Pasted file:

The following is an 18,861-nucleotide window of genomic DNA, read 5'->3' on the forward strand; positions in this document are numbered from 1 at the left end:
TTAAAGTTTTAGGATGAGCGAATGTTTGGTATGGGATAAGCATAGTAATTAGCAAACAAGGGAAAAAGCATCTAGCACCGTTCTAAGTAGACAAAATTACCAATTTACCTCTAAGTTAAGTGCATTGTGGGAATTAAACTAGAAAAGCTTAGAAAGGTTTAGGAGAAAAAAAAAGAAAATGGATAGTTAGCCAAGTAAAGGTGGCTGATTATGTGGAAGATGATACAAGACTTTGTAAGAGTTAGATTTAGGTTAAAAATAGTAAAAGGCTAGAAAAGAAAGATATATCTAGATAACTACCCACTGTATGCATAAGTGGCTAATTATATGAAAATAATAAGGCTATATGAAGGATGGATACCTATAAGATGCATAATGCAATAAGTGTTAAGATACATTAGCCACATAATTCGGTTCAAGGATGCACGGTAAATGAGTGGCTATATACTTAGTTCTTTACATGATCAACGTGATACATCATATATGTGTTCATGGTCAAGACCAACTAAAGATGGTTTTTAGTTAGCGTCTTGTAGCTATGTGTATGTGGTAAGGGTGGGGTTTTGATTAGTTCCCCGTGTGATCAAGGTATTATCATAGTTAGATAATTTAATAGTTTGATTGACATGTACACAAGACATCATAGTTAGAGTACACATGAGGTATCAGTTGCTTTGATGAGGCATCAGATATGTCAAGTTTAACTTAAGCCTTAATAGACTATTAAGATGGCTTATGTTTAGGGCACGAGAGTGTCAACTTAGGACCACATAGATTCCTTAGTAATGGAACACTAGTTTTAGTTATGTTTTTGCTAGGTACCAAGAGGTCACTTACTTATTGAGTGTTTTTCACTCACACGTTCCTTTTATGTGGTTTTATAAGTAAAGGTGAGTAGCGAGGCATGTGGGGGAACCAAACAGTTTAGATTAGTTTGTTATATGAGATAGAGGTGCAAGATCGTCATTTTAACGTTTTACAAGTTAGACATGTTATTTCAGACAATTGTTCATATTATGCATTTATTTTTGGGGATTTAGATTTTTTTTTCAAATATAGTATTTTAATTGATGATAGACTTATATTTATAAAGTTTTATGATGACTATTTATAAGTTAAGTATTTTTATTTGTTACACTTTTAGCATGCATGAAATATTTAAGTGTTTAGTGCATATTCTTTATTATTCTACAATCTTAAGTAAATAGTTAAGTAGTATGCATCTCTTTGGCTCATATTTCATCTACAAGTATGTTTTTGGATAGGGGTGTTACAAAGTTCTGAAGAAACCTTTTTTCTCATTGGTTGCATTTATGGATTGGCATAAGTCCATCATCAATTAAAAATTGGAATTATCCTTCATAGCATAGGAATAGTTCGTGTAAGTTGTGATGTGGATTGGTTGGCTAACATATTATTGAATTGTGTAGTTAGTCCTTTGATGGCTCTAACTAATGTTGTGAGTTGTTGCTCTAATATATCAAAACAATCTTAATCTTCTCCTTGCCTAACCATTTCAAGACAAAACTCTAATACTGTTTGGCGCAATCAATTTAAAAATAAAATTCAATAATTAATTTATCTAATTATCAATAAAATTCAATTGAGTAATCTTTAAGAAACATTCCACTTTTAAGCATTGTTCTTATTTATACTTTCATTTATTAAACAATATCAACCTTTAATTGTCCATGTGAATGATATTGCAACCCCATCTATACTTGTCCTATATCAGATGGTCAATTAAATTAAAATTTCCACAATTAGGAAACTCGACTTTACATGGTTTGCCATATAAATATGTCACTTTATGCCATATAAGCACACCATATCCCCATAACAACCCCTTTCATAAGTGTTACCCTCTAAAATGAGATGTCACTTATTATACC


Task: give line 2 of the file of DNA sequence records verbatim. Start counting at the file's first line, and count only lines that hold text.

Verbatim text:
TTAAAGTTTTAGGATGAGCGAATGTTTGGTATGGGATAAGCATAGTAATTAGCAAACAAGGGAAAAAGCATCTAGCACCGTTCTAAGTAGACAAAATTACCAATTTACCTCTAAGTTAAGTGCATTGTGGGAATTAAACTAGAAAAGCTTAGAAAGGTTTAGGAGAAAAAAAAAGAAAATGGATAGTTAGCCAAGTAAAGGTGGCTGATTATGTGGAAGATGATACAAGACTTTGTAAGAGTTAGATTTAGGTTAAAAATAGTAAAAGGCTAGAAAAGAAAGATATATCTAGATAACTACCCACTGTATGCATAAGTGGCTAATTATATGAAAATAATAAGGCTATATGAAGGATGGATACCTATAAGATGCATAATGCAATAAGTGTTAAGATACATTAGCCACATAATTCGGTTCAAGGATGCACGGTAAATGAGTGGCTATATACTTAGTTCTTTACATGATCAACGTGATACATCATATATGTGTTCATGGTCAAGACCAACTAAAGATGGTTTTTAGTTAGCGTCTTGTAGCTATGTGTATGTGGTAAGGGTGGGGTTTTGATTAGTTCCCCGTGTGATCAAGGTATTATCATAGTTAGATAATTTAATAGTTTGATTGACATGTACACAAGACATCATAGTTAGAGTACACATGAGGTATCAGTTGCTTTGATGAGGCATCAGATATGTCAAGTTTAACTTAAGCCTTAATAGACTATTAAGATGGCTTATGTTTAGGGCACGAGAGTGTCAACTTAGGACCACATAGATTCCTTAGTAATGGAACACTAGTTTTAGTTATGTTTTTGCTAGGTACCAAGAGGTCACTTACTTATTGAGTGTTTTTCACTCACACGTTCCTTTTATGTGGTTTTATAAGTAAAGGTGAGTAGCGAGGCATGTGGGGGAACCAAACAGTTTAGATTAGTTTGTTATATGAGATAGAGGTGCAAGATCGTCATTTTAACGTTTTACAAGTTAGACATGTTATTTCAGACAATTGTTCATATTATGCATTTATTTTTGGGGATTTAGATTTTTTTTTCAAATATAGTATTTTAATTGATGATAGACTTATATTTATAAAGTTTTATGATGACTATTTATAAGTTAAGTATTTTTATTTGTTACACTTTTAGCATGCATGAAATATTTAAGTGTTTAGTGCATATTCTTTATTATTCTACAATCTTAAGTAAATAGTTAAGTAGTATGCATCTCTTTGGCTCATATTTCATCTACAAGTATGTTTTTGGATAGGGGTGTTACAAAGTTCTGAAGAAACCTTTTTTCTCATTGGTTGCATTTATGGATTGGCATAAGTCCATCATCAATTAAAAATTGGAATTATCCTTCATAGCATAGGAATAGTTCGTGTAAGTTGTGATGTGGATTGGTTGGCTAACATATTATTGAATTGTGTAGTTAGTCCTTTGATGGCTCTAACTAATGTTGTGAGTTGTTGCTCTAATATATCAAAACAATCTTAATCTTCTCCTTGCCTAACCATTTCAAGACAAAACTCTAATACTGTTTGGCGCAATCAATTTAAAAATAAAATTCAATAATTAATTTATCTAATTATCAATAAAATTCAATTGAGTAATCTTTAAGAAACATTCCACTTTTAAGCATTGTTCTTATTTATACTTTCATTTATTAAACAATATCAACCTTTAATTGTCCATGTGAATGATATTGCAACCCCATCTATACTTGTCCTATATCAGATGGTCAATTAAATTAAAATTTCCACAATTAGGAAACTCGACTTTACATGGTTTGCCATATAAATATGTCACTTTATGCCATATAAGCACACCATATCCCCATAACAACCCCTTTCATAAGTGTTACCCTCTAAAATGAGATGTCACTTATTATACC